Red Trunk Project

sample Oaxaca trunk

Sample Lessons: Molinillo

Support materials:

Mini Docs:
1) The craft of creating a molinillo.
2) How chocolate is grown.
3) How chocolate is made.

  • Shake the artifact, rattle it, twist it, listen to the sounds it makes. Hold it upright and downward. Which is which? How is it used? What is it? Why would a stick have concentric circles loosely fit around one end? How does the form of the object affect its function? Would it work the same if it didn’t have the concentric circles? Does form follow function? Do the carved designs make a difference in the use of the object? Would it matter to the person using the object? How and why might designs matter? Students write a storyboard for how this object is made. Think about the roles that decorations on a utilitarian object might play. (NYS Arts 1; Literacy. W. 3.1)
  • Compare the two versions of this artifact. How do they differ? Do the differences in overall form make a difference in the function? How do the raw materials differ? How might students explain the contrasting techniques for making this artifact? Why do students think this occurs? Are there other examples of regional differences on the same objects in the Trunk? E.g. Huipiles may have the same shape but look at the designs. Can students think of something similar in their own lives?   (NYS SS 3.1; 3.3; 3.4; 3.5; 3.6; SS Practices A, D)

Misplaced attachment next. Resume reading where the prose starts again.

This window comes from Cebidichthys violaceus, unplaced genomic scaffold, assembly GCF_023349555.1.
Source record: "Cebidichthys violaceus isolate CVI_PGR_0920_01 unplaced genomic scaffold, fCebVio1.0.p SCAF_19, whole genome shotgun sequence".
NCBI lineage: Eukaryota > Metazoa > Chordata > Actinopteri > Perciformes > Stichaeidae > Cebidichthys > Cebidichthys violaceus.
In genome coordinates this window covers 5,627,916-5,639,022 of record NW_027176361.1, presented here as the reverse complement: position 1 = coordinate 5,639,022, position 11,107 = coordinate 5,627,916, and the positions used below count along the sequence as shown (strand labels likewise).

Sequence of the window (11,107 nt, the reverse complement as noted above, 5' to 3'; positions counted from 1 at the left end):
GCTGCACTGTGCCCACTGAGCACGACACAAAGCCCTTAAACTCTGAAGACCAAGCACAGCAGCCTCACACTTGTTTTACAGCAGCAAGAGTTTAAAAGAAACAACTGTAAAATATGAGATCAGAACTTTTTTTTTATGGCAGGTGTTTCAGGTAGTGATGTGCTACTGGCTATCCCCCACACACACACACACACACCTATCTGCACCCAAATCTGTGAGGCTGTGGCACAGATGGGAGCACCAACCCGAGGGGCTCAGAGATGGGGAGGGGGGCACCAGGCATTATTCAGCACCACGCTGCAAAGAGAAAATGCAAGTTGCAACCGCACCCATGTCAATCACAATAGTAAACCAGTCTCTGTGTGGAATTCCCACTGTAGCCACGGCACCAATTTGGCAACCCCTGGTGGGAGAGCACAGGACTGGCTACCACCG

• Show students a wooden dowel, as thick a diameter as you can fine. How do you think these artifacts were made? What other raw material might it be made from? What other kitchen utensils are made of wood? Why might wood be better for different cooking activities?   (NYS SS 3.3; SS Practices A, D)
  • See if students can find implements like this one from other parts of the world. What are they made from? What foods are prepared with them? How are they similar? Are the hand motions for using them the same? Why?  (NYS SS 3.5; 3.6)
  • Have students create a miniature molinillo with a pencil or other small, round stick. On the eraser end, have students tightly wrap rubber bands or pipe cleaners. Students should wrap enough to give the pencil some weight in the same way that the concentric circles do. Try spinning the pencil. Does it need more weight to feel as if it could be a mixer? What might they add to give the weight? E.g. washers, carpenter’s metal nuts. What is the function of the weight on one end of the molinillo? (NYS Arts 1, 2)

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Red Trunk Project

Red Trunk Project

Red Trunk Project

Red Trunk Project®

Red Trunk Project